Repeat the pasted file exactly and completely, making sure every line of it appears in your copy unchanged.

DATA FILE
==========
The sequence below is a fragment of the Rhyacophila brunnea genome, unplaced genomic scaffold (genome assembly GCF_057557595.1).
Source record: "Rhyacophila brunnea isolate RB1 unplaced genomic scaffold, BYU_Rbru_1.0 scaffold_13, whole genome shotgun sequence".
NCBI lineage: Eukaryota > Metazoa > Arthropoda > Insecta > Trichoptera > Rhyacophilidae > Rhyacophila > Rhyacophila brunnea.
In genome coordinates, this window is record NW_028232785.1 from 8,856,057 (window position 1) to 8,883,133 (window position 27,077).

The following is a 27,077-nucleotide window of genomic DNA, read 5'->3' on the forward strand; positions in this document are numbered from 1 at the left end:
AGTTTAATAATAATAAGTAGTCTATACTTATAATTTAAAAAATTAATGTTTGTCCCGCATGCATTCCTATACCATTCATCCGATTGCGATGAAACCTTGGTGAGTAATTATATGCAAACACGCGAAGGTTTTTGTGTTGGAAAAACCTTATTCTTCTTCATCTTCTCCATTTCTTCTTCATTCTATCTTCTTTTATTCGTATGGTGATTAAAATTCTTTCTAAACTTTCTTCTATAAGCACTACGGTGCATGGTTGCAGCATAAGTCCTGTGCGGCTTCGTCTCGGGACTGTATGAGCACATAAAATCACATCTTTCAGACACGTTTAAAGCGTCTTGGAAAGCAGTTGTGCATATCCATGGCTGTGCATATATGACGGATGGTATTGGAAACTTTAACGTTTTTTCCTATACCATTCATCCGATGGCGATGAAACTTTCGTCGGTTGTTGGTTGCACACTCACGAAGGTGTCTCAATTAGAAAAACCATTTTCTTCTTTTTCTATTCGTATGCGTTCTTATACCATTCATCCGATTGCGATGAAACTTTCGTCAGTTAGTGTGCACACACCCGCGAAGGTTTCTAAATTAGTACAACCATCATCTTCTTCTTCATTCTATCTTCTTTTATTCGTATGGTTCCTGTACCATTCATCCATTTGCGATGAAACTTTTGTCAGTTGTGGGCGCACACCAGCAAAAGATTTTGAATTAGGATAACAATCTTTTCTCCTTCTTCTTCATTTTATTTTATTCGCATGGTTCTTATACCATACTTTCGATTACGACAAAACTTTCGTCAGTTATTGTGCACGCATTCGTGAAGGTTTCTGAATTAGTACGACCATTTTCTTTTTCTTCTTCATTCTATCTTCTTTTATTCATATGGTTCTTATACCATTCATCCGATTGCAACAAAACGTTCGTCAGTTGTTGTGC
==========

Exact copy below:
The sequence below is a fragment of the Rhyacophila brunnea genome, unplaced genomic scaffold (genome assembly GCF_057557595.1).
Source record: "Rhyacophila brunnea isolate RB1 unplaced genomic scaffold, BYU_Rbru_1.0 scaffold_13, whole genome shotgun sequence".
NCBI lineage: Eukaryota > Metazoa > Arthropoda > Insecta > Trichoptera > Rhyacophilidae > Rhyacophila > Rhyacophila brunnea.
In genome coordinates, this window is record NW_028232785.1 from 8,856,057 (window position 1) to 8,883,133 (window position 27,077).

The following is a 27,077-nucleotide window of genomic DNA, read 5'->3' on the forward strand; positions in this document are numbered from 1 at the left end:
AGTTTAATAATAATAAGTAGTCTATACTTATAATTTAAAAAATTAATGTTTGTCCCGCATGCATTCCTATACCATTCATCCGATTGCGATGAAACCTTGGTGAGTAATTATATGCAAACACGCGAAGGTTTTTGTGTTGGAAAAACCTTATTCTTCTTCATCTTCTCCATTTCTTCTTCATTCTATCTTCTTTTATTCGTATGGTGATTAAAATTCTTTCTAAACTTTCTTCTATAAGCACTACGGTGCATGGTTGCAGCATAAGTCCTGTGCGGCTTCGTCTCGGGACTGTATGAGCACATAAAATCACATCTTTCAGACACGTTTAAAGCGTCTTGGAAAGCAGTTGTGCATATCCATGGCTGTGCATATATGACGGATGGTATTGGAAACTTTAACGTTTTTTCCTATACCATTCATCCGATGGCGATGAAACTTTCGTCGGTTGTTGGTTGCACACTCACGAAGGTGTCTCAATTAGAAAAACCATTTTCTTCTTTTTCTATTCGTATGCGTTCTTATACCATTCATCCGATTGCGATGAAACTTTCGTCAGTTAGTGTGCACACACCCGCGAAGGTTTCTAAATTAGTACAACCATCATCTTCTTCTTCATTCTATCTTCTTTTATTCGTATGGTTCCTGTACCATTCATCCATTTGCGATGAAACTTTTGTCAGTTGTGGGCGCACACCAGCAAAAGATTTTGAATTAGGATAACAATCTTTTCTCCTTCTTCTTCATTTTATTTTATTCGCATGGTTCTTATACCATACTTTCGATTACGACAAAACTTTCGTCAGTTATTGTGCACGCATTCGTGAAGGTTTCTGAATTAGTACGACCATTTTCTTTTTCTTCTTCATTCTATCTTCTTTTATTCATATGGTTCTTATACCATTCATCCGATTGCAACAAAACGTTCGTCAGTTGTTGTGC